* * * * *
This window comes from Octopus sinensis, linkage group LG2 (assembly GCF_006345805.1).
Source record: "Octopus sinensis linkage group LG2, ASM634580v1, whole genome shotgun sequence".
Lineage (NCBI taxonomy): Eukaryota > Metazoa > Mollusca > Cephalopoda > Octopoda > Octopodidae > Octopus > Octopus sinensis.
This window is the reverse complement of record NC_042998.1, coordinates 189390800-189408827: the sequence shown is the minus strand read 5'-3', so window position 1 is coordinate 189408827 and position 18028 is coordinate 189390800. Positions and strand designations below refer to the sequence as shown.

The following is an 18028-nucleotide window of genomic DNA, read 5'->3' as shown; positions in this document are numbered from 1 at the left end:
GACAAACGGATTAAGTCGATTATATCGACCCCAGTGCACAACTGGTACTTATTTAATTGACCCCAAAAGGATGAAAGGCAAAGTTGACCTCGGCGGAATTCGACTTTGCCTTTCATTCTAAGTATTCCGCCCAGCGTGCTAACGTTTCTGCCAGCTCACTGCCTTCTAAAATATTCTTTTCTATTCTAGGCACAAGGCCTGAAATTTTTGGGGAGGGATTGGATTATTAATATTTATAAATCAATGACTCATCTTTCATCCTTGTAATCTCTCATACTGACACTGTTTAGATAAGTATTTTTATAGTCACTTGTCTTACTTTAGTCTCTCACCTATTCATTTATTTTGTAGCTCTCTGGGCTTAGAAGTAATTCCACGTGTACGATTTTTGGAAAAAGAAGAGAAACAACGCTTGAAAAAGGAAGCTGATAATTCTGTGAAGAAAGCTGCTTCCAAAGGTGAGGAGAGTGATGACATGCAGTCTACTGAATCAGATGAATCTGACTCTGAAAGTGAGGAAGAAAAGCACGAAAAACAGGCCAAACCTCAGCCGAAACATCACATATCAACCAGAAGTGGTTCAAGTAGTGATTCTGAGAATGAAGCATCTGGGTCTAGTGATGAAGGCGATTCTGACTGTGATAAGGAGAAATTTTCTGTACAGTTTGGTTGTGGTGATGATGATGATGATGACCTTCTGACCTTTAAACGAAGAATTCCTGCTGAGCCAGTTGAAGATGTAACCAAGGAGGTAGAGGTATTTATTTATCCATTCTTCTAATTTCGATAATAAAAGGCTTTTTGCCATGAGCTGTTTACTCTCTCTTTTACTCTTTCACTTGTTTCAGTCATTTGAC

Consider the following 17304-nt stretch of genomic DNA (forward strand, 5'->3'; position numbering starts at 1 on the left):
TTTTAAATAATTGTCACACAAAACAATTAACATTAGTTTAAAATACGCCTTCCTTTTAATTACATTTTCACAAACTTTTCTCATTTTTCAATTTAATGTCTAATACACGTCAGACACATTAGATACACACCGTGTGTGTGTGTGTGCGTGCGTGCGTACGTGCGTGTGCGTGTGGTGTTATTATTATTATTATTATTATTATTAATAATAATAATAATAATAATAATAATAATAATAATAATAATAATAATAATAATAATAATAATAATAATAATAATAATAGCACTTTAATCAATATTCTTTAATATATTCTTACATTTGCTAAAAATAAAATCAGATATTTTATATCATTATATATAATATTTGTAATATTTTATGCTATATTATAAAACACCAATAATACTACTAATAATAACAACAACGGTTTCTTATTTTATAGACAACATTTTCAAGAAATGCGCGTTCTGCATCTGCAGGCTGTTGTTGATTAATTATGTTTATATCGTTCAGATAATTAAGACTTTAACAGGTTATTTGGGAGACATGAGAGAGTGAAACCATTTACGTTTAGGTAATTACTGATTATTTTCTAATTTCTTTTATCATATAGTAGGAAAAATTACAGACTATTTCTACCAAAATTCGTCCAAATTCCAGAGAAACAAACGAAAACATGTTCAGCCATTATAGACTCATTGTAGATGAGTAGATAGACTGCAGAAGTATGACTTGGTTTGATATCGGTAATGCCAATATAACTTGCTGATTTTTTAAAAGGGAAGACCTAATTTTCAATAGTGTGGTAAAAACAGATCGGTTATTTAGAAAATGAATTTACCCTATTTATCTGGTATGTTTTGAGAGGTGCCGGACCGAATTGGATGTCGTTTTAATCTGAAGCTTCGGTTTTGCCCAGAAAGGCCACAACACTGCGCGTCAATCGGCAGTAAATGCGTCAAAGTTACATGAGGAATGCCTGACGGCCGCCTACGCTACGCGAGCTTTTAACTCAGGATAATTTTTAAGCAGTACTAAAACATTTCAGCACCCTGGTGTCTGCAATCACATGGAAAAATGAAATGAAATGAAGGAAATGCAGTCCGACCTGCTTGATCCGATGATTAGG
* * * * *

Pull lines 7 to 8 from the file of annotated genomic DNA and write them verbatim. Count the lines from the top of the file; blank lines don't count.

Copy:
Consider the following 17304-nt stretch of genomic DNA (forward strand, 5'->3'; position numbering starts at 1 on the left):
TTTTAAATAATTGTCACACAAAACAATTAACATTAGTTTAAAATACGCCTTCCTTTTAATTACATTTTCACAAACTTTTCTCATTTTTCAATTTAATGTCTAATACACGTCAGACACATTAGATACACACCGTGTGTGTGTGTGTGCGTGCGTGCGTACGTGCGTGTGCGTGTGGTGTTATTATTATTATTATTATTATTATTAATAATAATAATAATAATAATAATAATAATAATAATAATAATAATAATAATAATAATAATAATAATAATAATAATAATAGCACTTTAATCAATATTCTTTAATATATTCTTACATTTGCTAAAAATAAAATCAGATATTTTATATCATTATATATAATATTTGTAATATTTTATGCTATATTATAAAACACCAATAATACTACTAATAATAACAACAACGGTTTCTTATTTTATAGACAACATTTTCAAGAAATGCGCGTTCTGCATCTGCAGGCTGTTGTTGATTAATTATGTTTATATCGTTCAGATAATTAAGACTTTAACAGGTTATTTGGGAGACATGAGAGAGTGAAACCATTTACGTTTAGGTAATTACTGATTATTTTCTAATTTCTTTTATCATATAGTAGGAAAAATTACAGACTATTTCTACCAAAATTCGTCCAAATTCCAGAGAAACAAACGAAAACATGTTCAGCCATTATAGACTCATTGTAGATGAGTAGATAGACTGCAGAAGTATGACTTGGTTTGATATCGGTAATGCCAATATAACTTGCTGATTTTTTAAAAGGGAAGACCTAATTTTCAATAGTGTGGTAAAAACAGATCGGTTATTTAGAAAATGAATTTACCCTATTTATCTGGTATGTTTTGAGAGGTGCCGGACCGAATTGGATGTCGTTTTAATCTGAAGCTTCGGTTTTGCCCAGAAAGGCCACAACACTGCGCGTCAATCGGCAGTAAATGCGTCAAAGTTACATGAGGAATGCCTGACGGCCGCCTACGCTACGCGAGCTTTTAACTCAGGATAATTTTTAAGCAGTACTAAAACATTTCAGCACCCTGGTGTCTGCAATCACATGGAAAAATGAAATGAAATGAAGGAAATGCAGTCCGACCTGCTTGATCCGATGATTAGG